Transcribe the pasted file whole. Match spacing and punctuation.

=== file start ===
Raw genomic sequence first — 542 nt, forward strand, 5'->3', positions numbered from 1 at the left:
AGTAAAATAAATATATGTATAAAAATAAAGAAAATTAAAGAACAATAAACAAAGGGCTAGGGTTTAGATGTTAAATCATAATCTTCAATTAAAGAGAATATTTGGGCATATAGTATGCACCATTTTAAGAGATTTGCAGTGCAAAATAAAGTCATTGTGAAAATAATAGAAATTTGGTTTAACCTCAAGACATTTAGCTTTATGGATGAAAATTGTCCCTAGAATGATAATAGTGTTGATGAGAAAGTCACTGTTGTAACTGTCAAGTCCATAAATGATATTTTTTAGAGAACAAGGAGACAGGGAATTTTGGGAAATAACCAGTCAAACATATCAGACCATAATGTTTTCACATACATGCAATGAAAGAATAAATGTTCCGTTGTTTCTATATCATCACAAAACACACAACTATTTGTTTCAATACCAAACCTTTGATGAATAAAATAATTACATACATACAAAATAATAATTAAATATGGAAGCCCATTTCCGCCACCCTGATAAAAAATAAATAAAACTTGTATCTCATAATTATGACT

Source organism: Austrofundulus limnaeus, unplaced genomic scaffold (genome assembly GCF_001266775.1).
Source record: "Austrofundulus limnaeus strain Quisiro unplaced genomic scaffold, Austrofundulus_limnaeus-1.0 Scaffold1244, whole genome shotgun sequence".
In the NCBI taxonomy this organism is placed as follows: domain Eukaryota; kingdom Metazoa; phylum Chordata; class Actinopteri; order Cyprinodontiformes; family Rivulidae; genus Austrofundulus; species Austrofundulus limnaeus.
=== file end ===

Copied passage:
Raw genomic sequence first — 542 nt, forward strand, 5'->3', positions numbered from 1 at the left:
AGTAAAATAAATATATGTATAAAAATAAAGAAAATTAAAGAACAATAAACAAAGGGCTAGGGTTTAGATGTTAAATCATAATCTTCAATTAAAGAGAATATTTGGGCATATAGTATGCACCATTTTAAGAGATTTGCAGTGCAAAATAAAGTCATTGTGAAAATAATAGAAATTTGGTTTAACCTCAAGACATTTAGCTTTATGGATGAAAATTGTCCCTAGAATGATAATAGTGTTGATGAGAAAGTCACTGTTGTAACTGTCAAGTCCATAAATGATATTTTTTAGAGAACAAGGAGACAGGGAATTTTGGGAAATAACCAGTCAAACATATCAGACCATAATGTTTTCACATACATGCAATGAAAGAATAAATGTTCCGTTGTTTCTATATCATCACAAAACACACAACTATTTGTTTCAATACCAAACCTTTGATGAATAAAATAATTACATACATACAAAATAATAATTAAATATGGAAGCCCATTTCCGCCACCCTGATAAAAAATAAATAAAACTTGTATCTCATAATTATGACT

Source organism: Austrofundulus limnaeus, unplaced genomic scaffold (genome assembly GCF_001266775.1).
Source record: "Austrofundulus limnaeus strain Quisiro unplaced genomic scaffold, Austrofundulus_limnaeus-1.0 Scaffold1244, whole genome shotgun sequence".
In the NCBI taxonomy this organism is placed as follows: domain Eukaryota; kingdom Metazoa; phylum Chordata; class Actinopteri; order Cyprinodontiformes; family Rivulidae; genus Austrofundulus; species Austrofundulus limnaeus.